Plouffe sounds confident

With four days to go, the Obama campaign manager discusses strategy and early vote returns.

By Thomas Schaller
Published October 31, 2008 2:35PM (EDT)

I just listened to the state-of-the-race media call conducted by Obama campaign manager David Plouffe. Plouffe talked a lot about early voting, volunteer efforts on the ground, with specific focus on several states in response to questions from the media. As best I could transcribe his comments in real time, here are key excerpts:

“We still remain confident” in all the Kerry states we’re trying to defend, said Plouffe. He said “we feel good about” where the campaign is in the battleground states George Bush won, citing Iowa, New Mexico, Colorado, Virginia. And in Florida, Missouri and Montana “we have a credible path to win.”

Plouffe spoke at length about what he sees as encouraging results from early voting. In Nevada, for example, he says 43 percent of Democrats voting are “new or sporadic-voting Democrats,” and in North Carolina that figure is 19 percent. He added that many of the Democrats voting early “have never voted in a general election before” and that, overall, “we like what we’re seeing in early voting.”

In response to questions, including two from Florida beat reporters, Plouffe discussed some states in specific detail:

Florida: “We are doing much better with Hispanics in Florida than was the case in 2004 – Puerto Rican voters, Colombian voters, younger Cuban voters. Bush beat Kerry in Florida by a healthy double-digit margin among Hispanic voters in 2004, and we think we’re going to win them.” He said the state features one of the “biggest pools of sporadic-voting Democrats.”

Georgia: “We did a lot of work in Georgia. We stopped advertising there ... but we have a great organization on the ground and it’s still there. If you look at the early vote, we’re doing well there. We think we see a pathway there. We have 4,800 neighborhood captains in Georgia. Those are the people driving the early vote number there.”

Arizona: “We think things have tightened up in Arizona. We are running a positive ad there ... [because we] think a positive ad there can help make a case. We have a lot of volunteers out there, and we’re doing well with Hispanic and suburban voters in Maricopa County ... If someone else had been the Republican nominee, [Arizona] would have been a battleground like its Southwestern neighbors. Our internal data suggest that this could be a very, very close race. Independent voters in the West are leaning very heavily toward Sen. Obama. We see that [in Colorado] and we see that same pattern in Arizona. It’s enough in the realm of the possible that we want to put a little extra effort in the end.”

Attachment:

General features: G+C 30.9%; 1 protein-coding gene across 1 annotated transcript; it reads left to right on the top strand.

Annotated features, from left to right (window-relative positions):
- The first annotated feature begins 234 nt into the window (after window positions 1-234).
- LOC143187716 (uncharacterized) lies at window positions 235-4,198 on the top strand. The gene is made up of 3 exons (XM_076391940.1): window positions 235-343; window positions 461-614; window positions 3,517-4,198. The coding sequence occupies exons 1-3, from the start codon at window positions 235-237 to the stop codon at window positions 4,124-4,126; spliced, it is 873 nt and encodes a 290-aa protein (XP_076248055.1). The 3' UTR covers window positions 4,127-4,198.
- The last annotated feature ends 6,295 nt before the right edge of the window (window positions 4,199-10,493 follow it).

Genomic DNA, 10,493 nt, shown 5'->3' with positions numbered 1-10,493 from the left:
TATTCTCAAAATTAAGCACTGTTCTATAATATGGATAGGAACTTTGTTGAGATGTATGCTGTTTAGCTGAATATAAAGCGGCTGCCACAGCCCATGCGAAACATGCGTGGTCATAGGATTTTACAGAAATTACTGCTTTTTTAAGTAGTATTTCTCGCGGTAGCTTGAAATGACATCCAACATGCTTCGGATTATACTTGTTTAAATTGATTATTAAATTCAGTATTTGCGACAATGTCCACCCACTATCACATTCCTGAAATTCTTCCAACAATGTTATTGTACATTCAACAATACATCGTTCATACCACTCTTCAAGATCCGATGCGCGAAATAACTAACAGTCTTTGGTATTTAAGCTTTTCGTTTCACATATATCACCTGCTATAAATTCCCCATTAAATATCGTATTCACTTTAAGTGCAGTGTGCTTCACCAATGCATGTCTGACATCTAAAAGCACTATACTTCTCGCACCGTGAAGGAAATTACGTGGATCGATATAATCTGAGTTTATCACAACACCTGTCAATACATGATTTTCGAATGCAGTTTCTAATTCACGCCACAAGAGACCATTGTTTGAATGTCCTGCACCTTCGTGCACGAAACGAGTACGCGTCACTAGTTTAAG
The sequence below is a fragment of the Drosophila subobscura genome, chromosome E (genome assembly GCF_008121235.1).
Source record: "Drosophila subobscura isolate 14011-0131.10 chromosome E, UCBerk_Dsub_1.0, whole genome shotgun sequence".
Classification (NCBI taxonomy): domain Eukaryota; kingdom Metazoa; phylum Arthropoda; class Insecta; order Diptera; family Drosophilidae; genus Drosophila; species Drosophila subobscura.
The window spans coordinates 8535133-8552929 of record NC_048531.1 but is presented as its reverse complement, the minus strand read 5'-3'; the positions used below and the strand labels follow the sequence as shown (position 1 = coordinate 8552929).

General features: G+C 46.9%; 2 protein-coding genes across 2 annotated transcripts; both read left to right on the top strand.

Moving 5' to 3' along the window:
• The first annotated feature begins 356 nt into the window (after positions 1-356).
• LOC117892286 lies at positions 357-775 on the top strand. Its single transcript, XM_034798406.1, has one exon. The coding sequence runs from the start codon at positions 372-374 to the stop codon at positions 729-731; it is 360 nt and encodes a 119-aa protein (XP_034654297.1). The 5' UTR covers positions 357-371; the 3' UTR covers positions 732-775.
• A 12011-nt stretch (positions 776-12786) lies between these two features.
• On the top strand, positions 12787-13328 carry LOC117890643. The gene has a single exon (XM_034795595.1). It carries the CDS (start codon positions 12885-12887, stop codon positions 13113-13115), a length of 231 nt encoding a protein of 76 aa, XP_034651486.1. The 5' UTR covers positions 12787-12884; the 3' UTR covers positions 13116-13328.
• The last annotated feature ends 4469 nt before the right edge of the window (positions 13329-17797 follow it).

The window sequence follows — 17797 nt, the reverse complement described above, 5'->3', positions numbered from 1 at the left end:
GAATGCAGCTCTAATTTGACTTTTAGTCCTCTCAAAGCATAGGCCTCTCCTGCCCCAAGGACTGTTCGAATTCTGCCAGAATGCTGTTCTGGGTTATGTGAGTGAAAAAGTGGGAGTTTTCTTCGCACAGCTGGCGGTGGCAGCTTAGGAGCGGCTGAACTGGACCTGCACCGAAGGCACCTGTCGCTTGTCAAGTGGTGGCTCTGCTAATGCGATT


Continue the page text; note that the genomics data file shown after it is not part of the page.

In response to a question about whether the campaign might be getting too far flung or aggressive in redder states at the expense of battlegrounds, Plouffe said the campaign has the resources to be ambitious but, at the same time, they have never lost sight of the key states. “Nothing we’re doing is taking away from our efforts in the core battlegrounds.” He noted that, while “[t]he McCain folks have complained about spending ... their spending levels are quite high in the last week,” particularly in Florida, and that the Obama team is cognizant of not getting overconfident in these core battlegrounds.

The best question was the last, from the Baltimore Sun's Paul West, who asked about the Obama team’s projections for total turnout and the possibility that, as some pundits and pollsters are projecting, the bulk of the still-undecided votes will break for McCain.

“We are not going to reveal our turnout projections” for strategic reasons, Plouffe responded, though he said he believes McCain pollster Bill McInturff’s much-discussed national turnout projection of 130 million “will be low.” As for undecided voters, Plouffe said: “We spend a lot of time looking at soft voters” and he is aware of those “suggesting that 1 in 7” voters are still soft in the preferences. “We think that number is high.” In other words, that there is less up for grabs for McCain in the final days than some, including McInturff, are speculating.

“The most important group is not undecideds, but the people who have recently converted to Sen. Obama,” Plouffe asserted. “And they are very sticky. We do not think the undecideds will break 75, 80 or 90 percent for McCain. In some states we think they will break evenly. The notion that [undecideds are] somehow a pocket of hidden McCain votes is something we reject.”

Thomas Schaller

Thomas F. Schaller is professor of political science at the University of Maryland, Baltimore County and the author of "Whistling Past Dixie: How Democrats Can Win Without the South." Follow him @schaller67.

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